Three-Parent IVF

The ways to make a baby have been expanded once again. While the ways to bring a baby into this world can be the source of much bioethical debate, it was generally accepted that two people would be part of the process. After a recent decision in the British House of Commons, this given has changed – three parent in vitro fertilization (IVF) has been approved.

The way three-parent IVF works (in a very simplified explanation) is the nucleus from an egg with defective mitochondria would replace the nucleus of an egg with healthy mitochondria (see here).  This means that embryos developed from this process would have two mothers and a father. This process, referred to as “mitochondrial transfer” by supporters, has been banned in every country except the United Kingdom at this point based on the germline alteration that occurs during the process (see here). However, this process has been proposed for research approval in the United States, as well (see here).

This procedure of three-parent IVF raises a myriad of bioethical concerns. Rather than address all of the potential ethical concerns created by this technique in one blog post, today I’m going to focus on ethical concerns for the child created through this process.

First, although we live in a time when family seems to have a fluid definition, we do not have children with three biological parents. This raises the need for ethical consideration of the social situation we are creating for children through this process. How will parental rights be determined? Would this be treated as a contractual agreement or a family law determination? How would custody be determined should something go awry and the relationship (be it contractual or familial) between the three parents changes? Although we could look to situations where a child was conceived through egg donation to get an idea of the answers, this is truly a field without any precedent. Second, three-parent IVF raises ethical concerns regarding potential health risks that could be manufactured through this process. Because this is new process, the children created through it are potentially at risk for health consequences that cannot be known or predicted. I cannot help but think of the situation with Dolly the sheep being cloned and suffering from many health consequences that were unforeseeable at her creation using the (then) new process of cloning. We cannot predict the future, and it is the children without a say in the matter whose future we are gambling with. Finally, there is concern about the application of the three-parent technique. At this point, the three-parent IVF technique is only being promoted to help treat infertility in older women and for treating mitochondrial disease. There is a strong concern, however, that once it is approved for these processes it will subsequently be approved for manipulation of genetic material for other reasons that may not be therapeutic in nature.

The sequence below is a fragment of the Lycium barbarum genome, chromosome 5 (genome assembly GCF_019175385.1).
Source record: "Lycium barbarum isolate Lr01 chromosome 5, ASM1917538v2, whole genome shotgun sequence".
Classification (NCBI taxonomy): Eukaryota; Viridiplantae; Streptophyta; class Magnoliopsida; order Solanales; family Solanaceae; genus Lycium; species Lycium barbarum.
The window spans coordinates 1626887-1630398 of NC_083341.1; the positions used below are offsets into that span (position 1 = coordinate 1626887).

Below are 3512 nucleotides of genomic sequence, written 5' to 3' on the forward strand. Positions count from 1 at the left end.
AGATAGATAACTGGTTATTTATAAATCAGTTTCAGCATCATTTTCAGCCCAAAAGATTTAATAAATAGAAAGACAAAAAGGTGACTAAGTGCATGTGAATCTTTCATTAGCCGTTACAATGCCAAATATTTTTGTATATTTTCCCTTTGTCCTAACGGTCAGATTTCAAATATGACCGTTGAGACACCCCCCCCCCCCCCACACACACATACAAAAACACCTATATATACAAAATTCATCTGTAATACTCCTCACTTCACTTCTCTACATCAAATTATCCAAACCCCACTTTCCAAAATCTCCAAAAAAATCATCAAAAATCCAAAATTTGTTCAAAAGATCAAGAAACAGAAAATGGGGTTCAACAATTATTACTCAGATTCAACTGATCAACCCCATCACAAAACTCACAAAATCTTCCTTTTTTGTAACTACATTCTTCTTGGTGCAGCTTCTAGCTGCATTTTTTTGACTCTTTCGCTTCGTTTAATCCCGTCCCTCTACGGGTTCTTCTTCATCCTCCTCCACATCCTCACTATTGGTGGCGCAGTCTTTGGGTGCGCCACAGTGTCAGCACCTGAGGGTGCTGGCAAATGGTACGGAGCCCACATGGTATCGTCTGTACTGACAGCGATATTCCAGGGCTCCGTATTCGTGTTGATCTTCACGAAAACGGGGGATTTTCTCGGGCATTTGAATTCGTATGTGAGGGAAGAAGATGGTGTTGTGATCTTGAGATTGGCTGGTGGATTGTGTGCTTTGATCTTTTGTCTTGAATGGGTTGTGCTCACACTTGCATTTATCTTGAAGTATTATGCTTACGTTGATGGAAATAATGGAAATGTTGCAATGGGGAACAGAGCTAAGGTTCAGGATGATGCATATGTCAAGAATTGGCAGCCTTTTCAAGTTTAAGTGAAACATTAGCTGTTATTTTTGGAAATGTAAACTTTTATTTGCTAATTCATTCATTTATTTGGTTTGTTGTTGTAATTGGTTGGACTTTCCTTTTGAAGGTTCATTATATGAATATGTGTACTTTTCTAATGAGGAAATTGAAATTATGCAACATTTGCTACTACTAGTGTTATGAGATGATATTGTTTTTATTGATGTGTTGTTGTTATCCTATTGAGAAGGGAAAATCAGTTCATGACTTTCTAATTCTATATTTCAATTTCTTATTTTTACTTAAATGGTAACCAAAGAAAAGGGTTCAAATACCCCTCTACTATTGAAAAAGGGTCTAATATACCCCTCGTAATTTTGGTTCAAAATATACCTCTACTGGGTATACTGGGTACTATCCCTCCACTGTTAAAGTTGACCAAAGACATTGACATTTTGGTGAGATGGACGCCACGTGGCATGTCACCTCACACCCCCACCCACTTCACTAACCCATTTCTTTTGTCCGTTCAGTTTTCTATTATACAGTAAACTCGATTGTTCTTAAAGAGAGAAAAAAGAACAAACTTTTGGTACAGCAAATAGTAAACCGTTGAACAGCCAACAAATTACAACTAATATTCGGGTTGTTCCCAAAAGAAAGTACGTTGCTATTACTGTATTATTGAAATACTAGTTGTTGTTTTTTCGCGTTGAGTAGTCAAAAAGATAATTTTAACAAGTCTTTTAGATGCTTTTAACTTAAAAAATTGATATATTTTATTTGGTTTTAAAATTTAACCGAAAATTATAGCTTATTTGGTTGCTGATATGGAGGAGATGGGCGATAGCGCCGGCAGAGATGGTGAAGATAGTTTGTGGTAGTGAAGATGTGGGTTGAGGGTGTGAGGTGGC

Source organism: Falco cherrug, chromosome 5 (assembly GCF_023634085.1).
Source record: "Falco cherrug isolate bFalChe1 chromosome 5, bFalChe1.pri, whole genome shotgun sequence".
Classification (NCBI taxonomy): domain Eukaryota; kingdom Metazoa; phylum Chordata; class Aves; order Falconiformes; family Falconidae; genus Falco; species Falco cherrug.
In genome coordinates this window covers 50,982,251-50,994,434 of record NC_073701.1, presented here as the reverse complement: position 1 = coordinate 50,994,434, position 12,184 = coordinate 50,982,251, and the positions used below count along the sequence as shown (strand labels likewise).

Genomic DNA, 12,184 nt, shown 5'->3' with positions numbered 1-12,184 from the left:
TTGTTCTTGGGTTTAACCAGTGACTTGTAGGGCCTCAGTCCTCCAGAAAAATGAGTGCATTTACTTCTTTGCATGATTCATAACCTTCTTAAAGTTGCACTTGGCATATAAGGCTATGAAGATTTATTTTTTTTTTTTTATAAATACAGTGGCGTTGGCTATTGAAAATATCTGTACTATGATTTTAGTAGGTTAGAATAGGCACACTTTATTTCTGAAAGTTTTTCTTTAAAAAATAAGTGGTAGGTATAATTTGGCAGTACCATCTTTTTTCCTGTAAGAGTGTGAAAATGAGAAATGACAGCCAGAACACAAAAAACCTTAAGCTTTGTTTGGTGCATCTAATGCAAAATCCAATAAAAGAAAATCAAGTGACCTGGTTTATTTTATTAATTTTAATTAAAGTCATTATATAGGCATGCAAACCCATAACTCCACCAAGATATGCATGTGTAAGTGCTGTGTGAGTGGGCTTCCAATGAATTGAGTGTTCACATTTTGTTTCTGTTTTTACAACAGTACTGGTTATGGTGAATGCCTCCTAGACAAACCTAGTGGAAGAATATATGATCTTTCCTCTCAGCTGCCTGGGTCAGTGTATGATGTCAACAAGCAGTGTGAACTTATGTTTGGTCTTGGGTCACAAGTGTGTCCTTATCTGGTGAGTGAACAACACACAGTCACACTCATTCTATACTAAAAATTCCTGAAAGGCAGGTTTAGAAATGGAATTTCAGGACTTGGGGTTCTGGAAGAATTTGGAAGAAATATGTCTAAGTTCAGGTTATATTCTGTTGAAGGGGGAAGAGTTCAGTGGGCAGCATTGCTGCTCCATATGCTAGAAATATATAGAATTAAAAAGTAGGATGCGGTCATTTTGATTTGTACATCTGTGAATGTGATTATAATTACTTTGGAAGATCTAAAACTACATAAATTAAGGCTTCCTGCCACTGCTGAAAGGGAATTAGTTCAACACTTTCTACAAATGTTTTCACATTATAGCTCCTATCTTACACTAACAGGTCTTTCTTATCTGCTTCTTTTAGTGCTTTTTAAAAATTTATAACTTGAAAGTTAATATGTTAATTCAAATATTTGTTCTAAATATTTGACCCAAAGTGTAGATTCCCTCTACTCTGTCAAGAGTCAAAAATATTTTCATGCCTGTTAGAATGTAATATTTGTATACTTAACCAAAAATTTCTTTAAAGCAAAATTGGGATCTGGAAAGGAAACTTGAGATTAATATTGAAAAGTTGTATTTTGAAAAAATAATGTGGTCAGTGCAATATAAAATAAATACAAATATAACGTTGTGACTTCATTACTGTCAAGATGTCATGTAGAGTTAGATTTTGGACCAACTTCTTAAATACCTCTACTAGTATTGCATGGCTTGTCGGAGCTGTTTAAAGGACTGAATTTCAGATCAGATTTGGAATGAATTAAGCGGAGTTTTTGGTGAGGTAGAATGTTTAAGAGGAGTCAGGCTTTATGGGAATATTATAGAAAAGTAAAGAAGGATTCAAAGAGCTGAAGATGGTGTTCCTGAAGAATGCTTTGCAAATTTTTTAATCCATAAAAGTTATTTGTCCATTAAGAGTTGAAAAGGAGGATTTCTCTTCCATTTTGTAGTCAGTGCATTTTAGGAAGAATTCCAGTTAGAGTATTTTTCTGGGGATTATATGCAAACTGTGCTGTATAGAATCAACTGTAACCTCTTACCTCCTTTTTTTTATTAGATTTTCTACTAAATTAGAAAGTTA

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Courtney ThieleElia HaberSteve Phillips Recent comment authors
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Steve Phillips
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The safety issue you have mentioned is also an issue of ethical treatment of human research subjects. When we do research on human subjects such as children who are unable to voluntarily enter into that research it is essential that we establish the safety of that research and do not subject an involuntary research subject to any significant harm. The problem with doing so in the case of human germline modification is that the harms may not be evident until the child is an adult or possibly only in the child’s future offspring. To establish the safety of this type… Read more »

Elia Haber
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Elia Haber

Thank you for bringing up the issue. As to weighing ethical risks versus potential benefits, I’m still unclear on how much of a problem are we actually solving. Do the numbers warrant such a risk?

I really think the legal framework should be developed side by side to protect both parents/donors and future children. In this case, science should be really cautious moving forward without the proper framework.